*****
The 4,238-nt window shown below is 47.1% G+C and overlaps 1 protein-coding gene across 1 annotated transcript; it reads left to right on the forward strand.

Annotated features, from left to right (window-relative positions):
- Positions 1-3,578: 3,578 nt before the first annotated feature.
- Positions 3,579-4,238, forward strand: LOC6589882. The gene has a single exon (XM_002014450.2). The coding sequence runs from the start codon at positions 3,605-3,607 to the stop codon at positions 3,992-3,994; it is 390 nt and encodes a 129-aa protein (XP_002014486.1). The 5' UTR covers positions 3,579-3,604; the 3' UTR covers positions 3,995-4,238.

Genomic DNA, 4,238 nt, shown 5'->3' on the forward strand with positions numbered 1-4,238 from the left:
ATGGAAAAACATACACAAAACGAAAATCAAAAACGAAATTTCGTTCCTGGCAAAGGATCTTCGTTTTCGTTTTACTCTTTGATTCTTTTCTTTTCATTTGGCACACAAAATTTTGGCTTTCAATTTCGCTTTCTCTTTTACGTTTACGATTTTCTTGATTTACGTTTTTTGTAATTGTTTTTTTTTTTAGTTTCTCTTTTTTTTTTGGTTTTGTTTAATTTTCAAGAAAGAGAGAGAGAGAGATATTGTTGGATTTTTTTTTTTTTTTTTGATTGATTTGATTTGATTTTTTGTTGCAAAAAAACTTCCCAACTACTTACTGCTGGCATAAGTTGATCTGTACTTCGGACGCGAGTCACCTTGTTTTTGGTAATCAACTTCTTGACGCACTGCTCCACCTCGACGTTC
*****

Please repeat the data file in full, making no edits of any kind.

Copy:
The 4,238-nt window shown below is 47.1% G+C and overlaps 1 protein-coding gene across 1 annotated transcript; it reads left to right on the forward strand.

Annotated features, from left to right (window-relative positions):
- Positions 1-3,578: 3,578 nt before the first annotated feature.
- Positions 3,579-4,238, forward strand: LOC6589882. The gene has a single exon (XM_002014450.2). The coding sequence runs from the start codon at positions 3,605-3,607 to the stop codon at positions 3,992-3,994; it is 390 nt and encodes a 129-aa protein (XP_002014486.1). The 5' UTR covers positions 3,579-3,604; the 3' UTR covers positions 3,995-4,238.

Genomic DNA, 4,238 nt, shown 5'->3' on the forward strand with positions numbered 1-4,238 from the left:
ATGGAAAAACATACACAAAACGAAAATCAAAAACGAAATTTCGTTCCTGGCAAAGGATCTTCGTTTTCGTTTTACTCTTTGATTCTTTTCTTTTCATTTGGCACACAAAATTTTGGCTTTCAATTTCGCTTTCTCTTTTACGTTTACGATTTTCTTGATTTACGTTTTTTGTAATTGTTTTTTTTTTTAGTTTCTCTTTTTTTTTTGGTTTTGTTTAATTTTCAAGAAAGAGAGAGAGAGAGATATTGTTGGATTTTTTTTTTTTTTTTTGATTGATTTGATTTGATTTTTTGTTGCAAAAAAACTTCCCAACTACTTACTGCTGGCATAAGTTGATCTGTACTTCGGACGCGAGTCACCTTGTTTTTGGTAATCAACTTCTTGACGCACTGCTCCACCTCGACGTTC